837 | From Thomas Hutchinson

    Boston 12~ March 1770


    My Dear Sir

    A most unfortunate action of the Troops in firing upon ye. people who were insulting them, and killing & mortally wounding five or six and wounding in a less degree as many more has answered the purpose of those who call themselves Patriots and with infinite difficulty, the people have been kept from an open attack upon the Troops. This action was between 9 & 10 in ye. Eveng of ye. 5~. Immediately after it, numbers ran down to my house begging of me to go out to save the Town from ruin, the Inhabitts. having determined to arm themselves and the Town would be all in blood. I went out among them, I think since, rashly enough, and after great difficulty, prevailed on the Troops to go into the Guard Room and their Barracks, and upon the populace, notwithstanding many of them appeared absolutely distracted by the sight of ye. dead bodies and blood in ye. Streets, to disperse and go to their homes, except a hundred or more which attended the Examination of poor Preston who is charged with giving the Orders to fire and committed to Prison with 7 or 8 privates charged with firing.1 The circumstances are so differently reported that I am not capable of giving you a true relation of them if I had time. I think, admitting every thing in favour of it, that the action was too hasty though the great provocations may be some excuse.

    I was up until 3 o’Clock that night and foreseeing the confusing2 of the next day I summoned a Council and directed the Justices to attend me there before noon.3 The Justices, several from ye. country coming in, had met and agreed that the people could not be restrained whilst the Troops were in the Town. The Inhabitts. of several near Towns had many of them armed, upon an Express being sent out in ye. night and were stopt upon advice of the people of ye. Town being dispersed, and for the same reason the Beacon was not fired; a Barril of Tar was carrying up for that purpose & recalled. The Selectmen I found waiting, without any orders, for me in the Council Chamber. I was immediately applied to by them & acquainted that ye. Inhabitts. would presently convene in Town Meeting and that there would be no possibility of appeasing them whilst the Troops were among them and they expected the most terrible consequences. The Justices expressed their opinion also by Colo. Quincy of Braintree who spake to me in the presence of the rest.4 I told them all immediately I had no authority to direct where the Troops should be placed, I would send for the Commanding Officer and for Colo: Carr to be present whilst ye. Council were sitting and they should be informed of this application; and then all withdrew, except the Council, who represented upon Colo: Dalrymple & Colo: Carr’s coming, the absolute necessity of an immediate seperation between the Troops and the Inhabitants. But ^as^ I desired the Secretary to recollect that Eveng. what had passed and reduce it to writing I beg leave to refer you to that account which I shall inclose. I would have desired the Commissioners and Judge of the Admiralty to have been present but I knew the Council would not admit them. The Captain of the Rose & Colos. Dalrymple & Carr, with ye. Secretary were of opinion I could not make myself responsible for all consequences of the Troops remaining without being liable to blame, for it had been brought to that issue in Council, that Colo: Dalrymple would order their removal provided that upon their application or advice to me to desire it of him I would consent to do it.5 I have met with no body since who thinks I could have avoided it. The Commissrs. who are most affected by it are convinced that it was necessary, and that the consequences of the opposition between the Troops & ye. Inhabitts. would probably have been more fatal to them than the consequences of ye. Troops removal to the Castle, seeing they can remove to them when they please, if they should apprehend themselves in danger. All this must be surprizing in Engld., but surprizing as it is you cannot find one Man in fifty who makes any doubt of ye. determined design to remove the Troops by force or that the Inhabitts. of this Town would not have been in arms that night and ye. Country alarmed, and in Town, the next day to their assistance. I have feared ever since the Ships and two Regts. were ordered away what the consequences would be, and it would have been much better if they had never been sent than to have gone when they did go.6 I considered the intention of placing this small body of men here to be in aid of ye. Civil Magistrate7 for suppressing Riots &c. and protecting the Kings Servants, which intention it was now impossible to carry to effect, that it was never imagined a general design would be formed by the people to overpower this small body8 and that it was the opinion of the Council and of the other Servants of the Crown present, that it was necessary for me to join in desiring they might be removed, and in a choice of Evils I took that which appeared to me to be least, at the same time disclaiming every degree of authority with respect to their removal.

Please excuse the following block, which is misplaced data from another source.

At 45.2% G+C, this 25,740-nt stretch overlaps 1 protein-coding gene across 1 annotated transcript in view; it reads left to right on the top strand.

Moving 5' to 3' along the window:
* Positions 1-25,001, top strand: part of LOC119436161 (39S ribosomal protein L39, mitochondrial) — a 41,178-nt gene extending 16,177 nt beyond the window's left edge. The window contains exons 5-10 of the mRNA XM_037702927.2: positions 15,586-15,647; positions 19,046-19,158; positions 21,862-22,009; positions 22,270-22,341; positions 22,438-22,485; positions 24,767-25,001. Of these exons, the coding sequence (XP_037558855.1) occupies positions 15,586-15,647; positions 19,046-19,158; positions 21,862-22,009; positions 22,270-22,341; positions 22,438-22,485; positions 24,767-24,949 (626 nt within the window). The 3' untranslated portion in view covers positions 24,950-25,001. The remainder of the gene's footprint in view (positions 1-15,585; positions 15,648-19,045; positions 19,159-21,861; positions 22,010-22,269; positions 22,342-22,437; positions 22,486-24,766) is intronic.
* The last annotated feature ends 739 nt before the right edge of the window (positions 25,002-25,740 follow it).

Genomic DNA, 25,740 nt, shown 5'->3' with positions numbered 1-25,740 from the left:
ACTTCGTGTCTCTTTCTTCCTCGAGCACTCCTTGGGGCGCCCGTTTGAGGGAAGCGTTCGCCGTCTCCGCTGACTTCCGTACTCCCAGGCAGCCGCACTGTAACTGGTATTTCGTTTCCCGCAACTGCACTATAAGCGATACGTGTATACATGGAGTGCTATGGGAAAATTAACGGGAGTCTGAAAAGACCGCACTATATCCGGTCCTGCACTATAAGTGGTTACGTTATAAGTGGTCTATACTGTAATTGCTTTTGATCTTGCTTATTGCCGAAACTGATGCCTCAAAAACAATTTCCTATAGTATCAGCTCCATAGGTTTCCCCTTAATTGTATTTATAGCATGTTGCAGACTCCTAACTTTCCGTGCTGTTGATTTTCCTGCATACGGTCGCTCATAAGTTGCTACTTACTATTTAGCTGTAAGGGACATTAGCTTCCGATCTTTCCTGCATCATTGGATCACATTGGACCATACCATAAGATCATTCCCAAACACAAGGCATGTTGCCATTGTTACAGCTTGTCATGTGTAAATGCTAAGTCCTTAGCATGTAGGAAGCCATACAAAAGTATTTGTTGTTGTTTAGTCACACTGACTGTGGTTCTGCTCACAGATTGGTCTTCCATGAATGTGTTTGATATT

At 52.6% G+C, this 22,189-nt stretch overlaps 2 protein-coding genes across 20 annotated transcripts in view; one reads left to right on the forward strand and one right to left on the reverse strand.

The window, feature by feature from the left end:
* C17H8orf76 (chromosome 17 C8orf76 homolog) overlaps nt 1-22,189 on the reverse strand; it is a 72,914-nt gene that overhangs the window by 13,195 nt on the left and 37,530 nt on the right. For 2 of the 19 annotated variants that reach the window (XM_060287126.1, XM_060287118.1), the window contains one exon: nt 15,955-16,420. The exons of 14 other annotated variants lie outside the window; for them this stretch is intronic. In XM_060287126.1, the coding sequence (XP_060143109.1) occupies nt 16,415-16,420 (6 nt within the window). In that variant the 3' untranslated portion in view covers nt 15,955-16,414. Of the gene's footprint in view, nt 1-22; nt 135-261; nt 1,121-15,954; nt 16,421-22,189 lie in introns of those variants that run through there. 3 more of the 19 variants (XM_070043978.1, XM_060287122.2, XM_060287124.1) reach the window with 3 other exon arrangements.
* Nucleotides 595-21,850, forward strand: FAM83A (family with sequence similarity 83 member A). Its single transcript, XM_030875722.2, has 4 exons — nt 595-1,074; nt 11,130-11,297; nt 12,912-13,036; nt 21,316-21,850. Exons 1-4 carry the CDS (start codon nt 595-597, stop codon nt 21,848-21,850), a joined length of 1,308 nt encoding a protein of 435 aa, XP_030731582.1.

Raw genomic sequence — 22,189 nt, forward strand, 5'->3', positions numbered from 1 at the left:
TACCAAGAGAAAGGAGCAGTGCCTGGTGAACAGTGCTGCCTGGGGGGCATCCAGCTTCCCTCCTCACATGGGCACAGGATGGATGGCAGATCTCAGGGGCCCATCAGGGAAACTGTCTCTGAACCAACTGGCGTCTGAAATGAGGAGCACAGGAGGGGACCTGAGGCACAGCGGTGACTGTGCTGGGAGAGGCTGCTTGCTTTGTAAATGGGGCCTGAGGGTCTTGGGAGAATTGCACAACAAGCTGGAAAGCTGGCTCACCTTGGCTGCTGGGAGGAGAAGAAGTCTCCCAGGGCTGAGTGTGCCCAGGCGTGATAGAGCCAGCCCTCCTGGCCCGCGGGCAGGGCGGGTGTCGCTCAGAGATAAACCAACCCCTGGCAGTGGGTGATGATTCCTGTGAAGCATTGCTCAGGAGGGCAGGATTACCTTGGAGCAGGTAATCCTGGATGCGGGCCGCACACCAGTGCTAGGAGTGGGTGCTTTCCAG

This Crisis might have been kept off some months if it had not been for this fatal stroke upon the Inhabitts, but the leaders of the people would never have been rest until they effected their design unless they had found that the force was greater than they could hope to Conquer. I inclose a Copy of my Lettr. to Genel Gage. I have not yet wrote to Commodore Hood, Caldwell declines sending a Schooner which lyes ready until the return of the Express from General Gage.

    I am with the most sincere regard & Esteem, Sir Your most obedt. huml Servant

    Tho. Hutchinson

    Mr Robinson will deliver you this and tell you what I have not time to do of the particulars of our confusion.9 I just now hear they are in little better state at New York.10

    L, AC      Mass. Archs., 25: 380–382.